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Fighting talk - the year in ice hockey

Switzerland were brought down to earth at this year's world championships Keystone Archive

The need for more fight on the ice and a lot less violence off it were the main talking points for Swiss ice hockey fans in 2001.

This content was published on December 28, 2001 - 22:26

While the world championships in Germany saw the Swiss national side fail to make the quarter-finals for the first time in four years, the domestic season produced an excitedly tight finish, albeit one which was ultimately overshadowed by outbreaks of hooliganism in the playoff finals.

Miserable start

Switzerland's world championship campaign began disastrously with a 3-1 defeat to the tournament hosts. In their second match, Ralph Krueger's men improved dramatically and were unlucky to lose by the same scoreline to eventual champions, the Czech Republic.

Further defeats to Canada and Russia rendered Switzerland's two wins over Belarus and Italy academic, and left Krueger to lament his team's miserable start.

Lost energy

"I think we used way too much energy for the first two games," Krueger told swissinfo, "and I think that lost energy cost us the chance to beat the bigger teams here - no doubt about it."

Combining his role as Swiss coach with a successful career as a business management advisor, Krueger is well known for his emphasis on motivation and clearly had no intention of leaving Germany with his head down.

"I'm very proud of what this team has achieved over the past three years," Krueger insisted. "We may now have taken a step back, but there has never been a setback in my life as a coach or a person that hasn't made me or the team I've been a part of stronger. And I believe this experience is going to make us stronger for the difficult Olympic season ahead."

Such words may come easy to Switzerland's famous motivator, but in November Krueger went some way towards producing the corresponding goods.

Deutschland delight

Returning to Germany for the Deutschland Cup at the start of the new season, Krueger's team overcame Slovakia and Team Canada before taking revenge over the home side to win the tournament for the first ever time.

"Our season is off to a really good start," said a much happier Krueger afterwards. "Today's hockey level is the highest ever reached by Switzerland and Germany during the five years I have been in charge of the national team."

Tight title chase

On the domestic front, a high level of play was clearly evident among the country's top two teams at least as the championship playoffs headed towards their tightest ever finish.

Longstanding rivals Lugano and the Zurich Lions were the sides involved as the title chase went all the way to a deciding seventh match at Lugano's Resega stadium.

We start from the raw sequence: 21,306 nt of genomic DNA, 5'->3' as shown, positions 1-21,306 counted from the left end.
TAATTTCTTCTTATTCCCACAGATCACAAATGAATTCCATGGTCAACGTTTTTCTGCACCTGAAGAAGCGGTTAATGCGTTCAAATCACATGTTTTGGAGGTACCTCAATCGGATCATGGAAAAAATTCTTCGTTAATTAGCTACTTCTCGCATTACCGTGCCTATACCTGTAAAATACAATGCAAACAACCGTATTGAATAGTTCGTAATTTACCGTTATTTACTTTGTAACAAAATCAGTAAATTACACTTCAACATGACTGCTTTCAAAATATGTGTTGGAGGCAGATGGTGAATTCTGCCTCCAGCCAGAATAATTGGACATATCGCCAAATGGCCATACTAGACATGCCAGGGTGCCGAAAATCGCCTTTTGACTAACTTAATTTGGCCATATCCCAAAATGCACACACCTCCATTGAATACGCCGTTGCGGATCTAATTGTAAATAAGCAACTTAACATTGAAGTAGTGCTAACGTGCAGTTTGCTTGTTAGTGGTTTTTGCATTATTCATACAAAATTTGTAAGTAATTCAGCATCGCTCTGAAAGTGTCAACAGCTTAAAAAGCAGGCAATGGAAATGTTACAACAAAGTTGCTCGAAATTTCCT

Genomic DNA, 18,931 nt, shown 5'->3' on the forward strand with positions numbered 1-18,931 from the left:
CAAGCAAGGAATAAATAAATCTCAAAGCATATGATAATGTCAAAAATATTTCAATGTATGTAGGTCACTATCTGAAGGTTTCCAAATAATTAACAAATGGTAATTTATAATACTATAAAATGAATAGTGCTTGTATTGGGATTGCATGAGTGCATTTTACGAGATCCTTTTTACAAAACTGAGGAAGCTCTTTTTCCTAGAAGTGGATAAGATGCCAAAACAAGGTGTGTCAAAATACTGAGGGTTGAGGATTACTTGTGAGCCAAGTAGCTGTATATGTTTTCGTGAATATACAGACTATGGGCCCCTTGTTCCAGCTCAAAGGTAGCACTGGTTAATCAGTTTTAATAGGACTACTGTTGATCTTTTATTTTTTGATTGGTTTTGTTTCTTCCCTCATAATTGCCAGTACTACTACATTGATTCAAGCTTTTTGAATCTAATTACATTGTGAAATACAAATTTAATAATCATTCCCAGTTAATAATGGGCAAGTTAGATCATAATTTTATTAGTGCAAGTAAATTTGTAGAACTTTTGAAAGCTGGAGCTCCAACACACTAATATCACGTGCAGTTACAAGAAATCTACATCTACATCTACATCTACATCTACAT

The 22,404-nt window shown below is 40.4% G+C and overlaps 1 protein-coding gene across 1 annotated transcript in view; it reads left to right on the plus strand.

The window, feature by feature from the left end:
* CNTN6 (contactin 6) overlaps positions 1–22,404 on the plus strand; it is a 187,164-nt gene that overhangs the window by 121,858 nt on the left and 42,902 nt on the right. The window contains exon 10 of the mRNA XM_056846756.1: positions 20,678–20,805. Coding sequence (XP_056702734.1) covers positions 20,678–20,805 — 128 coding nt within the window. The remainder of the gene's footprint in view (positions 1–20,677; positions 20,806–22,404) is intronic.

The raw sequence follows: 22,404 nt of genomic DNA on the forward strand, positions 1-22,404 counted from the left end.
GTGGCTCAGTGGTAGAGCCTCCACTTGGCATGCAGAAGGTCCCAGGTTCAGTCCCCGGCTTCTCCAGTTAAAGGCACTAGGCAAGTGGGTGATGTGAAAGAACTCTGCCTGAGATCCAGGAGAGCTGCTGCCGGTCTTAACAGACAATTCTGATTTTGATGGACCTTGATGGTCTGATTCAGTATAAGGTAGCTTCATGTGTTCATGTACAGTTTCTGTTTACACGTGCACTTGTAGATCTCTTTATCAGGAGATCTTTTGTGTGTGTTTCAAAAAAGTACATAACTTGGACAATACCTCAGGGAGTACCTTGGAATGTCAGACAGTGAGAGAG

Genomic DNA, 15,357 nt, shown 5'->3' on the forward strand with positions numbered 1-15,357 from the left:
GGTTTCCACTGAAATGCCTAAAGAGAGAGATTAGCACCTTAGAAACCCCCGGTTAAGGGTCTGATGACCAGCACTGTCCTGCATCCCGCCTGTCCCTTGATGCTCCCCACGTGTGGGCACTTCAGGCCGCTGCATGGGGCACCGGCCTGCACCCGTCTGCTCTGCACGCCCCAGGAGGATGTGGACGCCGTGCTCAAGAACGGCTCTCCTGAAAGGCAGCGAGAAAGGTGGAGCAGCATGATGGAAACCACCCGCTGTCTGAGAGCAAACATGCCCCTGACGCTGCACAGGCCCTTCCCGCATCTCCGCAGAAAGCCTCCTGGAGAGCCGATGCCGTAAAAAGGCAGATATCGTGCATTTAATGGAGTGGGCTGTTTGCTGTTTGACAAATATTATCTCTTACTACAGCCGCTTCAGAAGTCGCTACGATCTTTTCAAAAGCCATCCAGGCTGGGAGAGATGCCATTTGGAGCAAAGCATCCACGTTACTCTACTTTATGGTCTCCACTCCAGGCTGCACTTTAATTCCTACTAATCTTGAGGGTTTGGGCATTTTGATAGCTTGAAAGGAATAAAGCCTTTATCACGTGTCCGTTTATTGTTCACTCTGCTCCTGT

Having led 3-1 in the best-of-seven series, Jim Koleff's Lugano side managed to lose the next three games - including the final showdown in a dramatic overtime finale.

Night of shame

But what should then have gone down in the sporting archives as a fantastic end to the season instead turned into a night of shame.

As the Zurich Lions attempted to collect the championship vase, disgruntled Lugano supporters hurled loose objects and fireworks onto the ice. Violence followed as Lugano fans traded blows with some of the few Zurich supporters who had been allowed into the stadium, leaving the Zurich players to celebrate their victory in the safety of the dressing room.

Politicians, sporting figures and the media combined to express their disgust at the events in Ticino, and the ice hockey league wasted little time in making their feelings clear.

Lugano were fined SFr 40,000 for failing to control their supporters and ordered to play their first three home matches of the new season behind closed doors. Twenty-two of the club's supporters are currently facing prosecution for their alleged role in the violence.

The league also announced measures to improve surveillance and security at the country's stadiums, while simultaneously issuing players with instructions on the need for professional respect on the ice.

In a sport of high physical contact and equally high emotions, tempers are likely to rise once again as the current season approaches its climax. The challenge in 2002 for the Swiss association and its member clubs will be in proving that such tempers can be kept in reasonable check.

by Mark Ledsom

Tomorrow: Four wheels good, two wheels bad?

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